“What Recession???”  

Issue 50

By:  Ron Brounes  

June 2001


Each day I read the Wall Street Journal (or local business press) and get the feeling that the “sky is falling” as the domestic economy comes to a literal standstill.  The unemployment rate is climbing as layoffs force more and more hard working Americans to look for jobs.  Manufacturing is slumping as demand for “Made in America” products is on a steady decline.  Consumer spending is down as the Average Joe/Joan takes one look at the market value of that stock portfolio (as compared to last year) and decides to stay away from the malls and cut back on those purchases.  Inflation is taking a major bite out of our pocketbooks as energy prices fly through the roof and rolling brownouts leave Californians in the dark (not that they weren’t already).  Corporate execs warn of missed earnings; analysts revise profit estimates downward.  Talks of the dreaded “R” word have once again resurfaced.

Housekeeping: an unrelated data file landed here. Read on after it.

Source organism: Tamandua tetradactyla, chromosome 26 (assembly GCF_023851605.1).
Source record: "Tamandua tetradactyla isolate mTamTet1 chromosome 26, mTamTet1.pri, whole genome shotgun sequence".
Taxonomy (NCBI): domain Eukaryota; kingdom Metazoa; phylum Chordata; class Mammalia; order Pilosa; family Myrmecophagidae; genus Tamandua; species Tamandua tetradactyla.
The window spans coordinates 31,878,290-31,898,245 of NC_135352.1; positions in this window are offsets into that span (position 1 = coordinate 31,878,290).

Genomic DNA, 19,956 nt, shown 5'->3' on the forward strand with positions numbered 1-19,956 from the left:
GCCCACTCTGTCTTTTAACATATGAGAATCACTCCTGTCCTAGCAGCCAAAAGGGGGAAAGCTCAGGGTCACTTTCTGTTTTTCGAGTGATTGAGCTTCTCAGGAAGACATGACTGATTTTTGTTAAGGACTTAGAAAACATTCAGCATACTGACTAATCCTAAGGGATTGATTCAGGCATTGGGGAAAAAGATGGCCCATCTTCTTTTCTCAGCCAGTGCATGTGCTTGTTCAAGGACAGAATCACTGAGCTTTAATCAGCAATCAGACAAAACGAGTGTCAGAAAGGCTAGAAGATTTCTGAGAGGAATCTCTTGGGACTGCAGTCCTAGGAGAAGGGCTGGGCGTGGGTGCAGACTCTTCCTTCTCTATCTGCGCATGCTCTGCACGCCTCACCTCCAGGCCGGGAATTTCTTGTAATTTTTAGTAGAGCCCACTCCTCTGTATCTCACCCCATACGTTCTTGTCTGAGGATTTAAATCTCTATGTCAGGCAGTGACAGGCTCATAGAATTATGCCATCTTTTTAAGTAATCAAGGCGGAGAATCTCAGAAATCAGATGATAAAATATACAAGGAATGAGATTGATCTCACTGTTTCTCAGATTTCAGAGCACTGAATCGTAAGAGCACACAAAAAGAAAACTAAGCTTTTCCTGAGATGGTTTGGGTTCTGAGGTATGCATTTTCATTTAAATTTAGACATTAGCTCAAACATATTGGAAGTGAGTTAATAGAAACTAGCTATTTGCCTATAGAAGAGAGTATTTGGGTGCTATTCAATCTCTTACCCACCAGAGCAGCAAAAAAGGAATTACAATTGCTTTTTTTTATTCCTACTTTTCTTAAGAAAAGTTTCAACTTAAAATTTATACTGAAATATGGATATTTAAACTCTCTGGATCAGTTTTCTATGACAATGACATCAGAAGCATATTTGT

And yet outside of the newspapers, I get a very different picture of the state of the times.  The other day an associate of mine asked me when I could join his family on their new boat.  When I mentioned that I had a great time with them a few years back, he quickly pointed out that he has since upgraded and now has a “bigger, faster, luxury cruiser.”  At a recent meeting I attended, everyone was talking about their plans for the summer.  One guy reminded us of their summer home in Telluride, Colorado where they have family and friends visit for a week at a time.  (I have yet to receive my invitation.)  Another “poor” soul complained that his family had no real plans and would have to make do at the Houstonian (a reasonably nice fitness/country club in Houston).  Almost as an afterthought, he remembered that his in-laws were taking them all to Hilton Head for a week, though he was not sure what he would do there.  (The tone in his voice would have seemed to indicate that he had been exiled to Siberia….Then again, I know his in-laws.)